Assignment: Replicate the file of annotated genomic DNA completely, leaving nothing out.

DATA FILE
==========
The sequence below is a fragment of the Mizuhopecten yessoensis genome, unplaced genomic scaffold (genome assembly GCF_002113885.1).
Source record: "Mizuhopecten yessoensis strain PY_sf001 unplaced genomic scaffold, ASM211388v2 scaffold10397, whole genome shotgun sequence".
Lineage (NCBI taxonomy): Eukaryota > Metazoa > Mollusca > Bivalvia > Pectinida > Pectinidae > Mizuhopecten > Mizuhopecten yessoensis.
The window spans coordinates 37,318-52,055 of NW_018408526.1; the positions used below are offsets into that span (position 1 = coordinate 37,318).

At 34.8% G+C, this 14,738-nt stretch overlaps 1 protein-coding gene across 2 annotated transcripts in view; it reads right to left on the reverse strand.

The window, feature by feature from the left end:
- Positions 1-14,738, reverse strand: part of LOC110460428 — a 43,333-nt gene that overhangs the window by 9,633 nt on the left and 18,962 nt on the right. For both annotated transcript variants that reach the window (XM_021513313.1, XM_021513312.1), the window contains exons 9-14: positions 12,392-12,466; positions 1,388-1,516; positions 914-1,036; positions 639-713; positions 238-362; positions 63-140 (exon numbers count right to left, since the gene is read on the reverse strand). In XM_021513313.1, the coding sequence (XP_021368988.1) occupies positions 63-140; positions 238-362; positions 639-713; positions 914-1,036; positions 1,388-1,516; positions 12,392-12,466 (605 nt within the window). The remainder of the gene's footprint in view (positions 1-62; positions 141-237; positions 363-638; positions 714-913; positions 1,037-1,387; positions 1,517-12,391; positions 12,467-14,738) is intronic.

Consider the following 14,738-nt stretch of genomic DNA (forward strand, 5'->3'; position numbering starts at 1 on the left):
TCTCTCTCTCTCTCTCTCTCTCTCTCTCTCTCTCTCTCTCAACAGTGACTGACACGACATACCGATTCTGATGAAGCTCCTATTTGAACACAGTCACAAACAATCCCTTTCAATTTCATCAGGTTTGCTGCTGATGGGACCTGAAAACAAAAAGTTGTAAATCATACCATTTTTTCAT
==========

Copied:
The sequence below is a fragment of the Mizuhopecten yessoensis genome, unplaced genomic scaffold (genome assembly GCF_002113885.1).
Source record: "Mizuhopecten yessoensis strain PY_sf001 unplaced genomic scaffold, ASM211388v2 scaffold10397, whole genome shotgun sequence".
Lineage (NCBI taxonomy): Eukaryota > Metazoa > Mollusca > Bivalvia > Pectinida > Pectinidae > Mizuhopecten > Mizuhopecten yessoensis.
The window spans coordinates 37,318-52,055 of NW_018408526.1; the positions used below are offsets into that span (position 1 = coordinate 37,318).

At 34.8% G+C, this 14,738-nt stretch overlaps 1 protein-coding gene across 2 annotated transcripts in view; it reads right to left on the reverse strand.

The window, feature by feature from the left end:
- Positions 1-14,738, reverse strand: part of LOC110460428 — a 43,333-nt gene that overhangs the window by 9,633 nt on the left and 18,962 nt on the right. For both annotated transcript variants that reach the window (XM_021513313.1, XM_021513312.1), the window contains exons 9-14: positions 12,392-12,466; positions 1,388-1,516; positions 914-1,036; positions 639-713; positions 238-362; positions 63-140 (exon numbers count right to left, since the gene is read on the reverse strand). In XM_021513313.1, the coding sequence (XP_021368988.1) occupies positions 63-140; positions 238-362; positions 639-713; positions 914-1,036; positions 1,388-1,516; positions 12,392-12,466 (605 nt within the window). The remainder of the gene's footprint in view (positions 1-62; positions 141-237; positions 363-638; positions 714-913; positions 1,037-1,387; positions 1,517-12,391; positions 12,467-14,738) is intronic.

Consider the following 14,738-nt stretch of genomic DNA (forward strand, 5'->3'; position numbering starts at 1 on the left):
TCTCTCTCTCTCTCTCTCTCTCTCTCTCTCTCTCTCTCTCAACAGTGACTGACACGACATACCGATTCTGATGAAGCTCCTATTTGAACACAGTCACAAACAATCCCTTTCAATTTCATCAGGTTTGCTGCTGATGGGACCTGAAAACAAAAAGTTGTAAATCATACCATTTTTTCAT